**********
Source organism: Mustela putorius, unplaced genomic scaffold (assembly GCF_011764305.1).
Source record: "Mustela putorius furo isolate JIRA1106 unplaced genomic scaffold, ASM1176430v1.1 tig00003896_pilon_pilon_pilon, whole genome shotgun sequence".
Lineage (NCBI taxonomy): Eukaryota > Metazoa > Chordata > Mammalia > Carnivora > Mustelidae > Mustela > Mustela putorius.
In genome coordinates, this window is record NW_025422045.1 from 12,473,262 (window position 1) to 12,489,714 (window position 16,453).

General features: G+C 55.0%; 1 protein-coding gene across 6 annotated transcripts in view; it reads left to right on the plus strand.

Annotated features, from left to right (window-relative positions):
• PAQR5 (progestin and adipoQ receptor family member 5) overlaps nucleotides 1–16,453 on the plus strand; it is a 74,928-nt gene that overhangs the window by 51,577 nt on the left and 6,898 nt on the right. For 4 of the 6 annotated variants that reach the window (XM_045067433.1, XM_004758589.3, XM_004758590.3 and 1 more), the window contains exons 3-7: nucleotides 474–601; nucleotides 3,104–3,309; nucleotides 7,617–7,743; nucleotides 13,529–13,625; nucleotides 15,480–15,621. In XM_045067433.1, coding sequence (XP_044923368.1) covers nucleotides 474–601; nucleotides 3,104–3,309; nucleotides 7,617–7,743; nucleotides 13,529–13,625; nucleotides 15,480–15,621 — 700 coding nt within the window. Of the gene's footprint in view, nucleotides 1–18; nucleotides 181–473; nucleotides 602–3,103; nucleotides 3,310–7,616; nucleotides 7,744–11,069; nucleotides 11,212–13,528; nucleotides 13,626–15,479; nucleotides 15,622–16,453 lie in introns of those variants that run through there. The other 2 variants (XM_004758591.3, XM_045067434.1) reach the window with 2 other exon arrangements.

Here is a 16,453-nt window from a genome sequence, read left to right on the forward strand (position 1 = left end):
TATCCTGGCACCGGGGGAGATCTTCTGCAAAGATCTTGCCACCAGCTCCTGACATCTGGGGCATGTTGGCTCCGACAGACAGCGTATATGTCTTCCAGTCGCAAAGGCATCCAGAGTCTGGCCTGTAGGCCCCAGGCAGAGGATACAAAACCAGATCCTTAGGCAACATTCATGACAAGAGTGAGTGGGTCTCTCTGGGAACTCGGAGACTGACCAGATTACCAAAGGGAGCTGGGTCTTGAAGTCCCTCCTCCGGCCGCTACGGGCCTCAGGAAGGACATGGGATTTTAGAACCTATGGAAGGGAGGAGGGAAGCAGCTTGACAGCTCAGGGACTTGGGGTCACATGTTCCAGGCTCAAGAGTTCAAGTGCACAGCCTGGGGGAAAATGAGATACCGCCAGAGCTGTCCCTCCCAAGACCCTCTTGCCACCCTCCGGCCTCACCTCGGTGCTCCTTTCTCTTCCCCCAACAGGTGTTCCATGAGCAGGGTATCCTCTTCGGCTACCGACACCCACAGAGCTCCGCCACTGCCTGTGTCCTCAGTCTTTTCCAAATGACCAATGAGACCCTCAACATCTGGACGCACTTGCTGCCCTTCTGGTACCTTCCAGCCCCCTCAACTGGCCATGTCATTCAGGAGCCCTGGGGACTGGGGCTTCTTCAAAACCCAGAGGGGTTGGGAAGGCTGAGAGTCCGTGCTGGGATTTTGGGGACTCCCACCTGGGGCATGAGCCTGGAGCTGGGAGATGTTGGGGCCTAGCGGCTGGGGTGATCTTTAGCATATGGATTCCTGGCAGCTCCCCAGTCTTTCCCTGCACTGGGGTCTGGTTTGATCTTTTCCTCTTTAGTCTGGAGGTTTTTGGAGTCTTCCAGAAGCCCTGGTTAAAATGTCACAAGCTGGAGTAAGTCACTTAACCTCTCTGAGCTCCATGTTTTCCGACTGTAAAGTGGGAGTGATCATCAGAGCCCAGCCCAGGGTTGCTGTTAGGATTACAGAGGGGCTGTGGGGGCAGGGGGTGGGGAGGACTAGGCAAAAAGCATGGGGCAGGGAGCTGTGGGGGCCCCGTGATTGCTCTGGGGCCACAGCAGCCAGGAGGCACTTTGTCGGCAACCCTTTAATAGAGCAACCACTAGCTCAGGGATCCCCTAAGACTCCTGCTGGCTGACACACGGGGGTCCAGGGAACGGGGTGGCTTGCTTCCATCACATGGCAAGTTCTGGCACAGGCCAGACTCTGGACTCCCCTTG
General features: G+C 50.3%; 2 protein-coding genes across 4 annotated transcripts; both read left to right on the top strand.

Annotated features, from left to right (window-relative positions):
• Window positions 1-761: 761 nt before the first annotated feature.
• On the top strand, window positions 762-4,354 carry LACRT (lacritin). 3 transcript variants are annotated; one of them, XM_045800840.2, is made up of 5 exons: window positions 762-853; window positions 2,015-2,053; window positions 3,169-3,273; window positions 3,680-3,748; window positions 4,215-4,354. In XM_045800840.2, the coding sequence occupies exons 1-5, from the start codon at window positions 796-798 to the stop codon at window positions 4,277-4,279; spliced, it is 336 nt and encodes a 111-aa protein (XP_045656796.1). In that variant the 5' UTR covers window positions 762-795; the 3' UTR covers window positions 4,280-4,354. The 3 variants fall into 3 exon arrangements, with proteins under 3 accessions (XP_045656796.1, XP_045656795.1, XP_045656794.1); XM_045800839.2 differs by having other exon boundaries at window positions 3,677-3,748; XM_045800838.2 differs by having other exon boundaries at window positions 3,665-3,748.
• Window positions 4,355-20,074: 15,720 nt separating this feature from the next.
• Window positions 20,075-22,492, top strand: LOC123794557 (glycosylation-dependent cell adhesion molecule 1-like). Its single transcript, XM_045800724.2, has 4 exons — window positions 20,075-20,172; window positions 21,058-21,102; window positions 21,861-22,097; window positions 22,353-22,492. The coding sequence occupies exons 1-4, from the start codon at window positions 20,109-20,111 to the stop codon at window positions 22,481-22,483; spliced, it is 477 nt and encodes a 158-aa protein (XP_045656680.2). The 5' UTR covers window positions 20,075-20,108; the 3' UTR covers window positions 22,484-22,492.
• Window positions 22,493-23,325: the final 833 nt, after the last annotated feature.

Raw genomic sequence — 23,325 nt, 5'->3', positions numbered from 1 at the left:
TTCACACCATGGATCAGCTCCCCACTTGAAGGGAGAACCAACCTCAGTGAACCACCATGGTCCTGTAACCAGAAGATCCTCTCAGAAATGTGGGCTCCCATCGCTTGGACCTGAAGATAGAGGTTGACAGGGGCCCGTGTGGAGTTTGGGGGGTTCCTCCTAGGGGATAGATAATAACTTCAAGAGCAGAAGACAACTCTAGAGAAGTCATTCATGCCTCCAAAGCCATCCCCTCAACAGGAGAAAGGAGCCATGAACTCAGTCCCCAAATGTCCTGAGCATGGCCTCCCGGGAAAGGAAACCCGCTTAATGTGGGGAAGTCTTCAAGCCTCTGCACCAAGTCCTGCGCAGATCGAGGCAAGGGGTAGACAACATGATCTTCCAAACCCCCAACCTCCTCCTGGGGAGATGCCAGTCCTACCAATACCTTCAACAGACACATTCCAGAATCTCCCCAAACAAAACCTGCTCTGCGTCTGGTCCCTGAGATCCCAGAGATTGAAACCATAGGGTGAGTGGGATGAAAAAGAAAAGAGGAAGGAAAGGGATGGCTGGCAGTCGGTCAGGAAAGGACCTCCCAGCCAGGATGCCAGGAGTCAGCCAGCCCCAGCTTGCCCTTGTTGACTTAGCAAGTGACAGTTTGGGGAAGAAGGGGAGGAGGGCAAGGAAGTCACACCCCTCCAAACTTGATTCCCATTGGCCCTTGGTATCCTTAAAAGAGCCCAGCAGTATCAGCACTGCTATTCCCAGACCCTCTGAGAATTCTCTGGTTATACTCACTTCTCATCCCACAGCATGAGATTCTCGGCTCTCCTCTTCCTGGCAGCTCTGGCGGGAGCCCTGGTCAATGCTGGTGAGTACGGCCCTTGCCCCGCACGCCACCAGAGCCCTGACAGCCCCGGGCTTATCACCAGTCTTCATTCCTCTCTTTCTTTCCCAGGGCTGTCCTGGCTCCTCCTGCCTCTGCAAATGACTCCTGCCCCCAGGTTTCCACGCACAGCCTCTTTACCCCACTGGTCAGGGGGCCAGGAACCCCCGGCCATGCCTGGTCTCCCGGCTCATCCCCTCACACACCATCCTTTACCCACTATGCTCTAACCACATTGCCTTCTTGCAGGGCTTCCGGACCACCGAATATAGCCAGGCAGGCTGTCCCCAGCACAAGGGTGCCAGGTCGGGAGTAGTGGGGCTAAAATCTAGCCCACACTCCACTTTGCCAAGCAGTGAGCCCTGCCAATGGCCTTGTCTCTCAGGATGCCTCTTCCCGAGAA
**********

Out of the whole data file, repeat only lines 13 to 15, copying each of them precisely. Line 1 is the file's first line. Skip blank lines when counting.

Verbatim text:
• On the top strand, window positions 762-4,354 carry LACRT (lacritin). 3 transcript variants are annotated; one of them, XM_045800840.2, is made up of 5 exons: window positions 762-853; window positions 2,015-2,053; window positions 3,169-3,273; window positions 3,680-3,748; window positions 4,215-4,354. In XM_045800840.2, the coding sequence occupies exons 1-5, from the start codon at window positions 796-798 to the stop codon at window positions 4,277-4,279; spliced, it is 336 nt and encodes a 111-aa protein (XP_045656796.1). In that variant the 5' UTR covers window positions 762-795; the 3' UTR covers window positions 4,280-4,354. The 3 variants fall into 3 exon arrangements, with proteins under 3 accessions (XP_045656796.1, XP_045656795.1, XP_045656794.1); XM_045800839.2 differs by having other exon boundaries at window positions 3,677-3,748; XM_045800838.2 differs by having other exon boundaries at window positions 3,665-3,748.
• Window positions 4,355-20,074: 15,720 nt separating this feature from the next.
• Window positions 20,075-22,492, top strand: LOC123794557 (glycosylation-dependent cell adhesion molecule 1-like). Its single transcript, XM_045800724.2, has 4 exons — window positions 20,075-20,172; window positions 21,058-21,102; window positions 21,861-22,097; window positions 22,353-22,492. The coding sequence occupies exons 1-4, from the start codon at window positions 20,109-20,111 to the stop codon at window positions 22,481-22,483; spliced, it is 477 nt and encodes a 158-aa protein (XP_045656680.2). The 5' UTR covers window positions 20,075-20,108; the 3' UTR covers window positions 22,484-22,492.